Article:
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9306 Peony Lane North
The house is still there, waiting and flashing into my peripherals.
The marks may be painted over and the color scrubbed raw from the cement
But they are still in me and my bones
And refuse to dissolve and leave me be. The winds
That once danced and played in the pond
With pure joy now blow through me,
Hollow and loud. The souls that moved between thresholds
And blades of grass tried to hold on, much too long
For their childish minds and impossible dreams.
The cherry seeds that we spit
From our toothless blue-raspberry stained mouths still sit
In the once sweet smelling dirt and clay. We
Wished they would sprout and grow cherry trees all over in the back yard
That we could climb on like monkeys. The board
That closed the gap between the forbidden
And the already traveled is still soaked with fishy water
That flows from the littlest ribbon to the largest trunks of trees.
The octopus tree that stretched it limbs across a tiny island
Separated by two ponds still hugs their banks
And waits for us to venture over
In bare feet or dulled ice skates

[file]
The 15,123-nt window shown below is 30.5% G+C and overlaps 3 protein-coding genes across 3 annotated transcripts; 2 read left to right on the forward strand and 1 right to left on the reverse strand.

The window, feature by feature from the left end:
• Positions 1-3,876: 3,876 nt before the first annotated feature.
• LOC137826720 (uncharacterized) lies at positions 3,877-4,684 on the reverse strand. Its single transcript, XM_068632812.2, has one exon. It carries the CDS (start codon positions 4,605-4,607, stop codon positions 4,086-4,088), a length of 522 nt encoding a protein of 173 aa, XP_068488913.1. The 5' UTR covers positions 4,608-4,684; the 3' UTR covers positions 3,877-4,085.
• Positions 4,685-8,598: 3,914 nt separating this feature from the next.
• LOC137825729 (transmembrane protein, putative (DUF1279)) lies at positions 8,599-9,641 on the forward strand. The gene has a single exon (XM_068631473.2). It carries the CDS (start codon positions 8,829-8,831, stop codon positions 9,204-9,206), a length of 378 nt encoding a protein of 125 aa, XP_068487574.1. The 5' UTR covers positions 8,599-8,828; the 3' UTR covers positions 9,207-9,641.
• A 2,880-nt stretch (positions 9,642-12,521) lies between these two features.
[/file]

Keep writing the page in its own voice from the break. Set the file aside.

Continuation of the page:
To climb around
In its stories and dangle in its memories
Even though the barbed wire still has dried blood on it.
The peony bush, only fitting for peony lanes,
Is still weighed down by delicious pink buds
And petals that drip with sticky perfume
And attract bugs that Jack used to chase and hide from.
The rafters still hold old things
And older times
When they were used and only appear
As decorative chandeliers with small tires, crumbling pots, and peeling wood.
The guest room door still doesn’t shut
No matter how hard it is slammed or how mad it is at the mom that wouldn’t let it go outside
But propped open enough for a string to fit between and play telephone.
The tulip bulb in the garden still waits to be picked
By the sun to grow and stretch to reach its creator
And shiver and shake it’s petals in the breeze.
The apple tree is still gangly and over-fruited
With slick apples that thank the grown minds
That have left them alone to have their sour flesh and meat be picked at by ants and worms.
The hose still coils up next to the house for warmth
Until dry lips drink its contents on a hot day and it makes those lips taste like plastic and grass
Until it is replaced by burnt hotdogs and icy milk.
But what isn’t there,
At that house,
Is the broken family that so desperately wanted to change
And be changed
That they left a daughter
Still lives in its cracks.
West Jordan, Utah
Fort Worth, Texas
Huber Heights, Ohio
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